Febrile seizure

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Background

  • 50% of patients never have temperature >39
  • Antipyretics do not offer significant improvements in recurrence rates of febrile seizures[1]
  • Febrile seizures do not increase the risk of serious bacterial illness

Prognosis

  • 2-3% chance of developing epilepsy (1% for general population)
  • 50% of patients <12 mo will have another simple febrile seizure
  • 30% of patients >12 mo will have another simple febrile seizure

Clinical Features

Differential Diagnosis

Pediatric seizure

  • Seizure
    • Febrile seizure
    • First-Time afebrile seizure
    • Neonatal seizure
    • Epileptic seizures
    • Seizure with VP shunt
    • Impact seizure (trauma)
    • Status epilepticus
  • Meningitis
  • Intracranial mass
  • Epidural/subdural infection or hematoma
  • Toxic ingestion
  • Hydrocephalus
  • Pyridoxine responsive seizure[2]

Pediatric fever

Evaluation

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Algorithm for the differentiation between simple and complex febrile seizures. Guidelines for evaluation of each.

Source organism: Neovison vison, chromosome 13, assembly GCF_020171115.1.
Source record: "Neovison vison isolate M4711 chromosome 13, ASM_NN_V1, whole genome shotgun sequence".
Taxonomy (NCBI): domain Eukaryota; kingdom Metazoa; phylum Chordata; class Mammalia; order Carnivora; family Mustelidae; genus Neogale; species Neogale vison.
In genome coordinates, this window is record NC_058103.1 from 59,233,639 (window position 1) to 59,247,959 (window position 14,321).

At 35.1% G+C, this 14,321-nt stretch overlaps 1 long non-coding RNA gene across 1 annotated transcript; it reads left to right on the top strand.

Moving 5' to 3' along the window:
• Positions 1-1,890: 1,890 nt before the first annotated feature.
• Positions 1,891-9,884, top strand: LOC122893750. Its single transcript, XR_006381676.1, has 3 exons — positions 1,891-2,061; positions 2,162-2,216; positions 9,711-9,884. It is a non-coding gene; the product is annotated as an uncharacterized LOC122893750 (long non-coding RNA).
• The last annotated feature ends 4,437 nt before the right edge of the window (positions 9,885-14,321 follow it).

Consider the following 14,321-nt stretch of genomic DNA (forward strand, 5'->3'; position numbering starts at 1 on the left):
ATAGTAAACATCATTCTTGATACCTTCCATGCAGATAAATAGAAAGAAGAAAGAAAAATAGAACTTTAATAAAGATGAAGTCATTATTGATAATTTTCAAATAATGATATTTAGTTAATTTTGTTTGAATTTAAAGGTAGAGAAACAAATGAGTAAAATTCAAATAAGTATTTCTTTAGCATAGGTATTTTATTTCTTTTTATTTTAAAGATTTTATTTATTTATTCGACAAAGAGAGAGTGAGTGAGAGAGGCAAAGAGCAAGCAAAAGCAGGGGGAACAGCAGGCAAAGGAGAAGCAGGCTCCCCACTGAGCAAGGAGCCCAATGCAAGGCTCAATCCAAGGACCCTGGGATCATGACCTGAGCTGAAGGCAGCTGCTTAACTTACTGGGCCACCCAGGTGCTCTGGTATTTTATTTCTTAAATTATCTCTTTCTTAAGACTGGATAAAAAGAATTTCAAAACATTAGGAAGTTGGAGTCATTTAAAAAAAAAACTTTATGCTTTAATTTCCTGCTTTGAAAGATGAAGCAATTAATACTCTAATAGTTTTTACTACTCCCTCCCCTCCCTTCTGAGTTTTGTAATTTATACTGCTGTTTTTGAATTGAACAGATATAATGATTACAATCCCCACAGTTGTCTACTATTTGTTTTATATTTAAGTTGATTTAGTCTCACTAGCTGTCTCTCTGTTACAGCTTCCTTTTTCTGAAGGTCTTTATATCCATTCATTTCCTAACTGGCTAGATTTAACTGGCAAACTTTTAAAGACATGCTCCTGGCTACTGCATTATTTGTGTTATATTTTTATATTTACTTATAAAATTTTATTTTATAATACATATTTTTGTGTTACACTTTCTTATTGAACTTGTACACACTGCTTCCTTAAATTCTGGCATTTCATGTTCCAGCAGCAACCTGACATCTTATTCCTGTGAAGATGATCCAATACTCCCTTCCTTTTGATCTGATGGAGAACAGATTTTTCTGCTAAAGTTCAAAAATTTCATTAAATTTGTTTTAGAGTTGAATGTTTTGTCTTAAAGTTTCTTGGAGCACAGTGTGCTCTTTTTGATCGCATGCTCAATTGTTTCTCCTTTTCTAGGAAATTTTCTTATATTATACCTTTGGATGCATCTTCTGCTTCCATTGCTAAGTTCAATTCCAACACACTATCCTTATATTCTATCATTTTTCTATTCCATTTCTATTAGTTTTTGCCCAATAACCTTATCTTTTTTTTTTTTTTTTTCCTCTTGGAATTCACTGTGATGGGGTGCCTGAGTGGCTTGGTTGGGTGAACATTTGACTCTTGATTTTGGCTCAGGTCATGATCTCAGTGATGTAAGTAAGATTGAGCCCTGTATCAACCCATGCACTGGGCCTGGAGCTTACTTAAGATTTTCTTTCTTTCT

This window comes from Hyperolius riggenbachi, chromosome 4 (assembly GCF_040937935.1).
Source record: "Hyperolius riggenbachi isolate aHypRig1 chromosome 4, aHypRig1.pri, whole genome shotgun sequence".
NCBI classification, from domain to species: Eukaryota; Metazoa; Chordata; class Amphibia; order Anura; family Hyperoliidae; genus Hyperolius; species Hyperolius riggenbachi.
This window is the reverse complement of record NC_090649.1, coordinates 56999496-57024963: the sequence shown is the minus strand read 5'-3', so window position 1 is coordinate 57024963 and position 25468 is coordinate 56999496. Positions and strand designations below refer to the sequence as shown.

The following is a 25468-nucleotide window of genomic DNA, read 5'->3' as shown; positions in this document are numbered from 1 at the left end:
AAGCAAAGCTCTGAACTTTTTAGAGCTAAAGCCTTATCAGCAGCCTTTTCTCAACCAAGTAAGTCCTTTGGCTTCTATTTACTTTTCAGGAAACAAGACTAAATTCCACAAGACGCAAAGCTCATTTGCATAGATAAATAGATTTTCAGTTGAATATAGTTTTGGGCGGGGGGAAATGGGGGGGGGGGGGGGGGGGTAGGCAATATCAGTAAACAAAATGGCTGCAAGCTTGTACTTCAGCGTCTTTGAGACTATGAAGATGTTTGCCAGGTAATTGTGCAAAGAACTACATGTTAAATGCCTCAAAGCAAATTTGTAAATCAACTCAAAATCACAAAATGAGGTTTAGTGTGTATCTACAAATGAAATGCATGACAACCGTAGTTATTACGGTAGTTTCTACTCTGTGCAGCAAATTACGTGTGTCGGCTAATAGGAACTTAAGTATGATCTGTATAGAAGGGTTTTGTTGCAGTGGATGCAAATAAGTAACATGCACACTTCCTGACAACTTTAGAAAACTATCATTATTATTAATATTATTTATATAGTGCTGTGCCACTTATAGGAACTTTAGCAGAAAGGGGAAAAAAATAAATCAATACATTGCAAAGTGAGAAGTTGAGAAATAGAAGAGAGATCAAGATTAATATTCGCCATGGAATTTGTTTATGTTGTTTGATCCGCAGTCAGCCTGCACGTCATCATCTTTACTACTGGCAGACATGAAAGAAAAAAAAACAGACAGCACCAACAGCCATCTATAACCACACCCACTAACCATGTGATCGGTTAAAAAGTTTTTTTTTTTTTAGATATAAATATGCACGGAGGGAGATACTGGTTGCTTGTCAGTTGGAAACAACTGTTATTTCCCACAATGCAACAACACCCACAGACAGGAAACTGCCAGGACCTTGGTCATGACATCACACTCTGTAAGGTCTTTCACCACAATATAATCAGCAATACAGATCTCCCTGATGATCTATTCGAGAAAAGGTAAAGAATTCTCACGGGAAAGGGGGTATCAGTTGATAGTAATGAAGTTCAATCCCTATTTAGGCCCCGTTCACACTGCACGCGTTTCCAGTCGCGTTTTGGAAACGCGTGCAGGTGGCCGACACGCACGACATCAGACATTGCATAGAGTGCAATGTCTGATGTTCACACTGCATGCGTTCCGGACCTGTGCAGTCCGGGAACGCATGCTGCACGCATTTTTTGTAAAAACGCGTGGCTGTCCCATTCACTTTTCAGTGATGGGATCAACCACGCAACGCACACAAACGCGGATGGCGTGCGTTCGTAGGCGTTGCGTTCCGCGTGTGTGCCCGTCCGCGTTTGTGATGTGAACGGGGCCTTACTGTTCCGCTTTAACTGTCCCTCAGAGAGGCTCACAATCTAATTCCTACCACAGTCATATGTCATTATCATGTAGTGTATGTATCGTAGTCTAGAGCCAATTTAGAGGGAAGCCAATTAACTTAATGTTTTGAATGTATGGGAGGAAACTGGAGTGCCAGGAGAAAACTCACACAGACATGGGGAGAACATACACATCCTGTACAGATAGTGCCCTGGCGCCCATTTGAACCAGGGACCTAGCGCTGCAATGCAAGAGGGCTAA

Simple versus Complex

  • Simple
    • Generalized tonic-clonic seizure
    • <15 min in duration
    • Age 6mo - 5yr
    • Occurs only once in 24hr period
    • No focal features
  • Complex
    • Any exception to above

Work-Up

  • Glucose in all patients

Simple febrile seizure

Complex febrile seizure

Management

Ongoing Seizure

See Seizure (peds)

Seizure Stopped

Disposition

Discharge

  • Simple febrile seizure if patient at baseline
    • Follow-up in 1-2d
  • Complex febrile seizure if patient well-appearing, work-up normal
    • Follow-up in 24hr

Admit

  • Ill-appearing
  • Lethargy beyond postictal period

See Also

References

  1. Rosenbloom E, et al. Do antipyretics prevent the recurrence of febrile seizures in children? A systemic review of randomized controlled trials and meta-analysis. Eur J Paediatr Neurol. 2013; 17:585-588.
  2. Baxter P. et al. Pyridoxine‐dependent and pyridoxine‐responsive seizures. Developmental Medicine & Child Neurology 2001, 43: 416–42